URBANA, Ill. – Those who love gardening, wildflowers, or who are tired of mowing expansive lawns should consider creating a native plant garden.

Gemini Bhalsod, a horticulture educator with University of Illinois Extension, says many native gardens can be incorporated into any existing landscape, even if space is limited. The idea is to include plants, trees, and shrubs that already call Illinois home.

“Many native plants are not only beautiful, but they also support pollinators and have environmental benefits,” says Bhalsod. “There are many low-maintenance options that will look great in your landscape.”

A cluster of Black-eyed Susans is one of many Illinois native plants
Photo credit Unsplash. Illinois native plants such as these Black-eyed Susans are not only beautiful, but they also support pollinators and have environmental benefits.

Planning and design are important steps toward a successful outcome. Pay close attention to the sun and soil.

“We usually think about installing, planting, and enjoying our gardens,” says Bhalsod. “But I encourage you to spend this time in early spring planning your native gardens. By making note of its conditions, you can choose plants that are most likely to thrive.”

Decide where you want to plant your new garden bed and take careful note of whether the location receives full sun, partial sun, or shade. Determine the condition of the soil. Is it usually soggy, with poor drainage? Problems with soil will need to be addressed.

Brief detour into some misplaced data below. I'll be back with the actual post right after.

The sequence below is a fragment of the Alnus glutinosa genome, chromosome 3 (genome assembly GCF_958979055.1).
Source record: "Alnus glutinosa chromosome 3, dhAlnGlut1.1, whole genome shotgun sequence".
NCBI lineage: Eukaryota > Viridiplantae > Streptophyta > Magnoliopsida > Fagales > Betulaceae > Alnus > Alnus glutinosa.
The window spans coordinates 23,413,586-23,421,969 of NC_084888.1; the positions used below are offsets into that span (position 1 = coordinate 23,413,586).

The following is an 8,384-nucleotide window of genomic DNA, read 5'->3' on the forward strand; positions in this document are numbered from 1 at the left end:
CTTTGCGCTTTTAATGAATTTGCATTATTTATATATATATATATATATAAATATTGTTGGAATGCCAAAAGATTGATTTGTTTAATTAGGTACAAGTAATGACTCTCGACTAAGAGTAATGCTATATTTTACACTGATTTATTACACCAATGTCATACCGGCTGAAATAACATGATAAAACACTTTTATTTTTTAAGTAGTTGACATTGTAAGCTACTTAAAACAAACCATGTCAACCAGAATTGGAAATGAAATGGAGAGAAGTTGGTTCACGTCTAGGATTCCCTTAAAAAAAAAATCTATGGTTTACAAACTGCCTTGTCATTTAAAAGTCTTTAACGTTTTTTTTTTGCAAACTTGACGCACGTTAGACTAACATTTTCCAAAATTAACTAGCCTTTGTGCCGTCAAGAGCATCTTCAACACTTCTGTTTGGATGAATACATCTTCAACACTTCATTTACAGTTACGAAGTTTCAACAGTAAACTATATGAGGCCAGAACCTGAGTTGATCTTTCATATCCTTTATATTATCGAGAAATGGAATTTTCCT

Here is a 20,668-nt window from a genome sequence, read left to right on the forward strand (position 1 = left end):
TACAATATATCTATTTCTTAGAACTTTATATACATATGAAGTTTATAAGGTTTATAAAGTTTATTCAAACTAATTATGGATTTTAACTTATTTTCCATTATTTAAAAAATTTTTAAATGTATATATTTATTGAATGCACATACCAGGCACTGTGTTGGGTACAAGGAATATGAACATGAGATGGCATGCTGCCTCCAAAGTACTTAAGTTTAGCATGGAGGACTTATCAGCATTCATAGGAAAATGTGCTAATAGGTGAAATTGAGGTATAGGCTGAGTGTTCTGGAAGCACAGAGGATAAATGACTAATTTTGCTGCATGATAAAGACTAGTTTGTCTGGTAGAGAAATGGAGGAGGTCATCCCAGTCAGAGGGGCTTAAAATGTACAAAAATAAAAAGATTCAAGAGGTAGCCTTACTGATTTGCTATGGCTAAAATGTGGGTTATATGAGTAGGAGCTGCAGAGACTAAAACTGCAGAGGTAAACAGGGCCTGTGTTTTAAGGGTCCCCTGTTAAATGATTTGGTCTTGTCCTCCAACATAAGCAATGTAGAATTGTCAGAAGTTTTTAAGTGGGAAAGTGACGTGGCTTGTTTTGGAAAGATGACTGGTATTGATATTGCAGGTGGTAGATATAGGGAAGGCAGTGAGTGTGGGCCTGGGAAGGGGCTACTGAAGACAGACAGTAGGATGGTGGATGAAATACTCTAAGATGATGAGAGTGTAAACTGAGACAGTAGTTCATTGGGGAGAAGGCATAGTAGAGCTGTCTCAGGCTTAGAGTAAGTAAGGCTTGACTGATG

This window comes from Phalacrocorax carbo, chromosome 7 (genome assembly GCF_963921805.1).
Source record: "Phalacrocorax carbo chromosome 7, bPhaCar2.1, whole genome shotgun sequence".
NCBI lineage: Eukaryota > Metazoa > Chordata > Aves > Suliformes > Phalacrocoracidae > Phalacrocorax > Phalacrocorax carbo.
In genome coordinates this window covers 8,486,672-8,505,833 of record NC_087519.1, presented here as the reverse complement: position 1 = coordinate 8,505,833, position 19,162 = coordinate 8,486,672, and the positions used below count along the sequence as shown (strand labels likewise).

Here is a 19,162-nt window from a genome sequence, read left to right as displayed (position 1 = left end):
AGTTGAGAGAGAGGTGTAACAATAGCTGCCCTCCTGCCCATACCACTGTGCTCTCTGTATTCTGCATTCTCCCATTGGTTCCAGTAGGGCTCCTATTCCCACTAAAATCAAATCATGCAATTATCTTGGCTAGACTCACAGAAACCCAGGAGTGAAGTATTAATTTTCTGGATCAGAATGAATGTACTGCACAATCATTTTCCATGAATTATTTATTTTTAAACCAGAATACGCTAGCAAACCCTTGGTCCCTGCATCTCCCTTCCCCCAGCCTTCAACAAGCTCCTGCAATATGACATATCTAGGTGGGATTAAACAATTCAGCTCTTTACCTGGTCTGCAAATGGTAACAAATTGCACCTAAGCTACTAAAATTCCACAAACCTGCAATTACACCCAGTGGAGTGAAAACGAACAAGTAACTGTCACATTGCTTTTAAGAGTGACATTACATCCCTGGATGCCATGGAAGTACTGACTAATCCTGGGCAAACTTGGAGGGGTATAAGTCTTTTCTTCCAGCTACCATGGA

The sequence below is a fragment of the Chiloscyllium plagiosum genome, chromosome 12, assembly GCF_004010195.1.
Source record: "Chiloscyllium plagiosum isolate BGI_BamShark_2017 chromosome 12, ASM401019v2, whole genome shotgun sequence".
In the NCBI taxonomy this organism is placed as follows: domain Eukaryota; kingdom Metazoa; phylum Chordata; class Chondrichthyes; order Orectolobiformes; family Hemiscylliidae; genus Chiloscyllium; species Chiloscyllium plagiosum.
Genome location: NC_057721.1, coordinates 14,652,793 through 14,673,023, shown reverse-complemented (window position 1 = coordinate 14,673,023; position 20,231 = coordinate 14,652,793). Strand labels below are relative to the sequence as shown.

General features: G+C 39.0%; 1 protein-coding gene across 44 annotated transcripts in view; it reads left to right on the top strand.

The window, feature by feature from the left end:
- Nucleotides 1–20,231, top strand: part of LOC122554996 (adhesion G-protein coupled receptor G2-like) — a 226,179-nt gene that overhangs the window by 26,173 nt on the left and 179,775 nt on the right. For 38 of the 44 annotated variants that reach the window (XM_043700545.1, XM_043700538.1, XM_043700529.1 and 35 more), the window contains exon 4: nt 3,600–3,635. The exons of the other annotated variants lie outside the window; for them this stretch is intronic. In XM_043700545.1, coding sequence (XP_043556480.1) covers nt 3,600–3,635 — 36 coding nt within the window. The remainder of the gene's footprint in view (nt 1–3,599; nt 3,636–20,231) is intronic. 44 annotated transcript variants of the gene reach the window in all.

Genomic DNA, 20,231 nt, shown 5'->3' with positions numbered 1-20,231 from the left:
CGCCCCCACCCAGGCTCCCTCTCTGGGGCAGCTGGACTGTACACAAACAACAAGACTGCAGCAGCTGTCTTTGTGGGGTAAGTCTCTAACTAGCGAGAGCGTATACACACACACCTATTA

Gardeners wanting the greatest success must also be sure to kill off any existing vegetation, such as turf and weeds.

“My favorite eco-friendly way to kill existing vegetation is to use weighed down tarp, or layers of wet cardboard and newspaper,” says Bhalsod. “You can just remove the tarp and plant directly in the soil after a few months, or you can put fresh soil and mulch on the cardboard and plant immediately. The materials will eventually break down.”

When selecting plants and designing, select Illinois native species from your region. Select plants that are locally grown when possible. For the greatest wildlife benefit, seek out straight species, not cultivars. Choose plants with four-season interest, and aim for continuous blooms throughout the spring, summer, and fall.

Determine the size of the plant you need to purchase: seeds, plugs, quarts, or gallons. The more the roots are developed, the easier the plant is to establish.

Layer various plants, such as trees, shrubs, grasses, and ground covers for more dimension. Keep low-growing plants in front of windows to maintain a nice view.

To learn more, watch Illinois Extension’s Good Growing webcast about native plants at go.illinois.edu/HortVideoNatives.

SOURCE: Gemini Bhalsod, Horticulture Educator, Illinois Extension

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